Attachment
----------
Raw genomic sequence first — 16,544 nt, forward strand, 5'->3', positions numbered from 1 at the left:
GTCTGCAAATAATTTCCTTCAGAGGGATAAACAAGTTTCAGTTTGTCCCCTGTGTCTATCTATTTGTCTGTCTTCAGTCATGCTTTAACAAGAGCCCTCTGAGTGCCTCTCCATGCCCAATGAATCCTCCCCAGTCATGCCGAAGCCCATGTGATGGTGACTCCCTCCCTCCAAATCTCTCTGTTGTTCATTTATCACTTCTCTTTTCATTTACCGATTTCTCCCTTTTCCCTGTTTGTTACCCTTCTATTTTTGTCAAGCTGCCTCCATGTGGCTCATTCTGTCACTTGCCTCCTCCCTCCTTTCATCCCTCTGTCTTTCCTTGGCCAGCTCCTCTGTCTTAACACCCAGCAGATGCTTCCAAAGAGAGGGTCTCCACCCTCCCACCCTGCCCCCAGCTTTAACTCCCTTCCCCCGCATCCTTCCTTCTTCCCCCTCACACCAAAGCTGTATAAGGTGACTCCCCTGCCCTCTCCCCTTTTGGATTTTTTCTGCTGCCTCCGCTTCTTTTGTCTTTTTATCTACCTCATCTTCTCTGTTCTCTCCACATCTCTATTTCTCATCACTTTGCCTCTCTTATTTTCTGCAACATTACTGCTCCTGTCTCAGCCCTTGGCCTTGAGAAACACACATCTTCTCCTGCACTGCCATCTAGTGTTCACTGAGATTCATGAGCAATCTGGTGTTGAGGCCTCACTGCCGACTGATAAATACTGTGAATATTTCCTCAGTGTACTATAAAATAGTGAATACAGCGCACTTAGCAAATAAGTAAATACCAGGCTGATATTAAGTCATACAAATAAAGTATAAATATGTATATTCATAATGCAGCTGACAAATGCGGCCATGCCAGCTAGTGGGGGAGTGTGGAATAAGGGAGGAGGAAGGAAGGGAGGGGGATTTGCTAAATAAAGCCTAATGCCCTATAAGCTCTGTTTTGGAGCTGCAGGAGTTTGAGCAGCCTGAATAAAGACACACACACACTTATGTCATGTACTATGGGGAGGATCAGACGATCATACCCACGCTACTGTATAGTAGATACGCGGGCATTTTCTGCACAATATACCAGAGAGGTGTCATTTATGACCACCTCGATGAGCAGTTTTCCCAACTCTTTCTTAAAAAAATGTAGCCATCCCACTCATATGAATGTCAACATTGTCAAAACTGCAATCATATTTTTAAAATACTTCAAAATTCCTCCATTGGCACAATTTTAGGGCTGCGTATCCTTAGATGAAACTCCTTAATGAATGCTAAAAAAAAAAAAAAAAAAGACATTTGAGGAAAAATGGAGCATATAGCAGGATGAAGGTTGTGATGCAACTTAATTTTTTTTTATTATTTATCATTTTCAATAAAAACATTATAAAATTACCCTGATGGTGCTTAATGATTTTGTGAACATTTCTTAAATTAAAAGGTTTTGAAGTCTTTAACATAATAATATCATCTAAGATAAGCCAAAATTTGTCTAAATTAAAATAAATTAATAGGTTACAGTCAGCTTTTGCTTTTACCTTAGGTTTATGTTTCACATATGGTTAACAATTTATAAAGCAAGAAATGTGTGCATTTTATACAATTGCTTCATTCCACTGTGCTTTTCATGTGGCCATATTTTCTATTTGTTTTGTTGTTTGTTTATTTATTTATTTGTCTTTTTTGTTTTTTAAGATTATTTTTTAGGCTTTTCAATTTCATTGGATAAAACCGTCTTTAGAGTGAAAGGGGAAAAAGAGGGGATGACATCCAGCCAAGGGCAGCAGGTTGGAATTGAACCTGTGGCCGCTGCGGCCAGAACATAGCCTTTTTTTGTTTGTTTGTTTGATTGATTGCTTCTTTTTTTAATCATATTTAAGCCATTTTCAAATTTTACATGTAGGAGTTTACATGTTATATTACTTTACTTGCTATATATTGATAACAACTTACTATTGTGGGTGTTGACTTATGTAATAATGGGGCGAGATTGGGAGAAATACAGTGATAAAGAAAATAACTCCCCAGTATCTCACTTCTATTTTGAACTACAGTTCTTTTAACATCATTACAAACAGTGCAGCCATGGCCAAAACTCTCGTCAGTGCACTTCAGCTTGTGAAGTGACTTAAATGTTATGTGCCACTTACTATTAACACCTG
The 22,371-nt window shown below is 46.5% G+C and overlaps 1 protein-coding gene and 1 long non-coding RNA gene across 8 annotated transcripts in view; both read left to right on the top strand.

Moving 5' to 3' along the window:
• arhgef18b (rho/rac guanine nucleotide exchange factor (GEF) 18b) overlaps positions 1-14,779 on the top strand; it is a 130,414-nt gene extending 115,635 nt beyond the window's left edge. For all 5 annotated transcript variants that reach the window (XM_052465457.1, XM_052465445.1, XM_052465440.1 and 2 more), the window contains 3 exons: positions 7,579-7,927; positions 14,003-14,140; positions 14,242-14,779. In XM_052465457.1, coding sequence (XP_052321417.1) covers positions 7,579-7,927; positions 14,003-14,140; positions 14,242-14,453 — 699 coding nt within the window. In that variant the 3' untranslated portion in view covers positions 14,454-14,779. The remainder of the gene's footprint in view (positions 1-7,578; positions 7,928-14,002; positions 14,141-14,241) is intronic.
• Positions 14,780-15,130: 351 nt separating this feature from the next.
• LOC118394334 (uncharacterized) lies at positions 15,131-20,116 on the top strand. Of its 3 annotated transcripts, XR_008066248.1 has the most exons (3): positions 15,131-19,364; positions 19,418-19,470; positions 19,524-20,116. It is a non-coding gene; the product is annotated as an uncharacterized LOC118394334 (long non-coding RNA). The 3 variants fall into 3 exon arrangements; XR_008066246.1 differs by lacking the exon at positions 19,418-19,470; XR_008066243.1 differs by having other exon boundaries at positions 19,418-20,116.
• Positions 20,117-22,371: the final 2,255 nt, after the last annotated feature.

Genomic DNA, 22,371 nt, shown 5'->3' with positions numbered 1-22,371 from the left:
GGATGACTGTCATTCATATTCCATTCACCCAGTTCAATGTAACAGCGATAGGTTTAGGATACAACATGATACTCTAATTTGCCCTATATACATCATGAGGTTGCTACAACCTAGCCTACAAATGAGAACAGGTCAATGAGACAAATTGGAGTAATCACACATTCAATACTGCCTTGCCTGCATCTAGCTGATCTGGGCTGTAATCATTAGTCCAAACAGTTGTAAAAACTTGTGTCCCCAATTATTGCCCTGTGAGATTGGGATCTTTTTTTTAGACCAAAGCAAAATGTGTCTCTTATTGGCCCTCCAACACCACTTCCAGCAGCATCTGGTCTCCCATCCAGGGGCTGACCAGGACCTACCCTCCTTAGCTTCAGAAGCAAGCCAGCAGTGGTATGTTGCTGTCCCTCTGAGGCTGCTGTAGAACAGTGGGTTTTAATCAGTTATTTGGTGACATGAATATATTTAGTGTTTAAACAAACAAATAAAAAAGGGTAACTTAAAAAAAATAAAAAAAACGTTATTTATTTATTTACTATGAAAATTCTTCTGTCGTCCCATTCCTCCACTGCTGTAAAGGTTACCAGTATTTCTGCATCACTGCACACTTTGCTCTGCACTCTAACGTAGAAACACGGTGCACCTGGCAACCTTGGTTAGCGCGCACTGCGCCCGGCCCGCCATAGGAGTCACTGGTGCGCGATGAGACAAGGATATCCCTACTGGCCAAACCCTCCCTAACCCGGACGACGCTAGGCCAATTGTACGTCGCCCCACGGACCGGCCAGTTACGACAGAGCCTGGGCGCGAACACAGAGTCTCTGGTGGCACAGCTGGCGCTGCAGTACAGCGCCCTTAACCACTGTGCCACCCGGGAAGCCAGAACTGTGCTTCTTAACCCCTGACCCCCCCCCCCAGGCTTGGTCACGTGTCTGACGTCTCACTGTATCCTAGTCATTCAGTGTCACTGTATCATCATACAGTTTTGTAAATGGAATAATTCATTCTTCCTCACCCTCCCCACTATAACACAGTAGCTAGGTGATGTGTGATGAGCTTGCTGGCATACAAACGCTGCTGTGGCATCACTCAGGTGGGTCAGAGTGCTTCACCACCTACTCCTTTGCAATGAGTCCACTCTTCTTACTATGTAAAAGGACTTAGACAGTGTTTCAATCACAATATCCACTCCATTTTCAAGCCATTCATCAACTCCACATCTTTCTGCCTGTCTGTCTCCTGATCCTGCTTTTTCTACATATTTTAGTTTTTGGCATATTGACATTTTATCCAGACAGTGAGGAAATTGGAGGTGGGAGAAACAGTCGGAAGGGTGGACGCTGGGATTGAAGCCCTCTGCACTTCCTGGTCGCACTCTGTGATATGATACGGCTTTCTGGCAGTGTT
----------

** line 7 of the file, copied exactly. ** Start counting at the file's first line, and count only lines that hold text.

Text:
• LOC118394334 (uncharacterized) lies at positions 15,131-20,116 on the top strand. Of its 3 annotated transcripts, XR_008066248.1 has the most exons (3): positions 15,131-19,364; positions 19,418-19,470; positions 19,524-20,116. It is a non-coding gene; the product is annotated as an uncharacterized LOC118394334 (long non-coding RNA). The 3 variants fall into 3 exon arrangements; XR_008066246.1 differs by lacking the exon at positions 19,418-19,470; XR_008066243.1 differs by having other exon boundaries at positions 19,418-20,116.